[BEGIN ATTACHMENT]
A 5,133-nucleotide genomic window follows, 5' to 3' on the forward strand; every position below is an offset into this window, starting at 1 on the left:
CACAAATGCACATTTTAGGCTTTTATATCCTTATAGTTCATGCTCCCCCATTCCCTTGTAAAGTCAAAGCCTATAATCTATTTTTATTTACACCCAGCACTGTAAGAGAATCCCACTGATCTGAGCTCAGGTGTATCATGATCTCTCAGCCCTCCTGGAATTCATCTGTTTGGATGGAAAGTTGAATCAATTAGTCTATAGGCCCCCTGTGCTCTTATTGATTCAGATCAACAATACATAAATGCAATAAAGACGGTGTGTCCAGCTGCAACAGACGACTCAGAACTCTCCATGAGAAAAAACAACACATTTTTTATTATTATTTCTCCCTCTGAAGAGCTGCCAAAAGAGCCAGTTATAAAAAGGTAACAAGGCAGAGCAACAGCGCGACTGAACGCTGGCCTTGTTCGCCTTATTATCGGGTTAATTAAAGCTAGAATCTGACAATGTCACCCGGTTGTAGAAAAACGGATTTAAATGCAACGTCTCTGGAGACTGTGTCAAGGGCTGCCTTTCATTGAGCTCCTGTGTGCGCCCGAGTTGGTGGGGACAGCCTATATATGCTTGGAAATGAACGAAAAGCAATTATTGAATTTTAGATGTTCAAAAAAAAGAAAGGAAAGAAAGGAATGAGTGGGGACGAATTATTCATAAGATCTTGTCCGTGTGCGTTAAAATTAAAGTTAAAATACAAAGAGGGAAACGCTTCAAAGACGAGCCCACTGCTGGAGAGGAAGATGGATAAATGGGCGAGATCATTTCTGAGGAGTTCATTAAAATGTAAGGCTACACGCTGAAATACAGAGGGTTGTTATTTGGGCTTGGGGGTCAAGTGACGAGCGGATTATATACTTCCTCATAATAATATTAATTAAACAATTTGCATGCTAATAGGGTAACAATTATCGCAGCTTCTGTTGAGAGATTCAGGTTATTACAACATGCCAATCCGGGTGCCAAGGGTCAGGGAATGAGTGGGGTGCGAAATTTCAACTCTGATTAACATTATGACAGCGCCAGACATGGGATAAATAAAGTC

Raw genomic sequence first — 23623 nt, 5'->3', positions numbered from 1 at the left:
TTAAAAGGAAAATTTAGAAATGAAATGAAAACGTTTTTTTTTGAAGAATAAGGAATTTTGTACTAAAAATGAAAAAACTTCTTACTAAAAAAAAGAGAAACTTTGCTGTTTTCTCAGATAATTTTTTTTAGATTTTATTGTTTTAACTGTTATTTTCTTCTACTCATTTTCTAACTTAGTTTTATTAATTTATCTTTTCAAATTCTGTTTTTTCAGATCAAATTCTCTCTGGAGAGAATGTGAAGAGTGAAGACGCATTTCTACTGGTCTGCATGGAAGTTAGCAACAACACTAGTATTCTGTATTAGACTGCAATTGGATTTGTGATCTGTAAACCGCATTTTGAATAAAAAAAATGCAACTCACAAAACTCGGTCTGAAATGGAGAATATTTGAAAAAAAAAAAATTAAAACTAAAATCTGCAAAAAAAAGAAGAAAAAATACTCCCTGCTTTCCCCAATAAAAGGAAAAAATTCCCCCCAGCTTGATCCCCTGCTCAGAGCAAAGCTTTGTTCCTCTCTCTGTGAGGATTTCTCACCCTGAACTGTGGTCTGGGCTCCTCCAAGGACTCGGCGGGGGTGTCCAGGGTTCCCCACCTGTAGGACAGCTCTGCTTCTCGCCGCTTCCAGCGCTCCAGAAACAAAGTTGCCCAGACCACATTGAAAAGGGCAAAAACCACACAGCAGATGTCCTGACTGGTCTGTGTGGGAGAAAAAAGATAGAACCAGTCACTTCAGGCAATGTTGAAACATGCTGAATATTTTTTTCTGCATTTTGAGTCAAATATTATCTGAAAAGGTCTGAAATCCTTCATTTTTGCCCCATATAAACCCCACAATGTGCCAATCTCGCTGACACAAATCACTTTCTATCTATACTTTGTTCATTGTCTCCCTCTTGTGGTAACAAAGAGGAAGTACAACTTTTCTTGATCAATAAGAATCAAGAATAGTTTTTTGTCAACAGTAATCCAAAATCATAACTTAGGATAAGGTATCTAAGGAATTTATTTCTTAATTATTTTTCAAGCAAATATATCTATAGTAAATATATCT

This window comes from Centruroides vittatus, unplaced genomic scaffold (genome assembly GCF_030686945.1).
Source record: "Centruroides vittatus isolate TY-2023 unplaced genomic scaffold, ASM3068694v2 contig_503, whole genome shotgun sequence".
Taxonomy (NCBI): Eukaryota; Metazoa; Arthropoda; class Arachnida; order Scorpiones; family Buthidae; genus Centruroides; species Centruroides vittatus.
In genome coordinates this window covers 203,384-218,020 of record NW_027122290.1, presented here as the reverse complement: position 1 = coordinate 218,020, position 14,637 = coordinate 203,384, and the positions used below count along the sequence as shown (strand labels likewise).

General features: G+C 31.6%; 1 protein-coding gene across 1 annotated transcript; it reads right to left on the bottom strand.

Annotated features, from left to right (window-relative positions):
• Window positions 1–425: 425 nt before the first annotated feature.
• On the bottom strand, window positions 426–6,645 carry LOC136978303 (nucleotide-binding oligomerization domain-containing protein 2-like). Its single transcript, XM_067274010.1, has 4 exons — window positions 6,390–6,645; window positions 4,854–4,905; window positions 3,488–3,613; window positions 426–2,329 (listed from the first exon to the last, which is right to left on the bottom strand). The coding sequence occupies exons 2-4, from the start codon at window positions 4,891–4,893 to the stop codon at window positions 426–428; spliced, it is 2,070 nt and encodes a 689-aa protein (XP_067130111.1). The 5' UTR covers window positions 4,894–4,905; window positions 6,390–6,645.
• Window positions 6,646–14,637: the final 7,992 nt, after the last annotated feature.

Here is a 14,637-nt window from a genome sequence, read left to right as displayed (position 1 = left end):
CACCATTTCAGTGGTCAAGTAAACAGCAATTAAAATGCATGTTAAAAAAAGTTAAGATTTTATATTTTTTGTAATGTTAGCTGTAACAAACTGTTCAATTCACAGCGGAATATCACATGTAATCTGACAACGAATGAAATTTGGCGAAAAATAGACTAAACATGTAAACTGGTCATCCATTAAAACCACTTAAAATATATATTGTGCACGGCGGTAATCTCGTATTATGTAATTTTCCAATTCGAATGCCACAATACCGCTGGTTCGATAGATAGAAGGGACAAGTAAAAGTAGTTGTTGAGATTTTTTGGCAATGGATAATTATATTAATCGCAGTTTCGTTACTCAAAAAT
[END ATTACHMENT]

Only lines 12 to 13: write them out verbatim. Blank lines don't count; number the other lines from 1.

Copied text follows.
• On the bottom strand, window positions 426–6,645 carry LOC136978303 (nucleotide-binding oligomerization domain-containing protein 2-like). Its single transcript, XM_067274010.1, has 4 exons — window positions 6,390–6,645; window positions 4,854–4,905; window positions 3,488–3,613; window positions 426–2,329 (listed from the first exon to the last, which is right to left on the bottom strand). The coding sequence occupies exons 2-4, from the start codon at window positions 4,891–4,893 to the stop codon at window positions 426–428; spliced, it is 2,070 nt and encodes a 689-aa protein (XP_067130111.1). The 5' UTR covers window positions 4,894–4,905; window positions 6,390–6,645.
• Window positions 6,646–14,637: the final 7,992 nt, after the last annotated feature.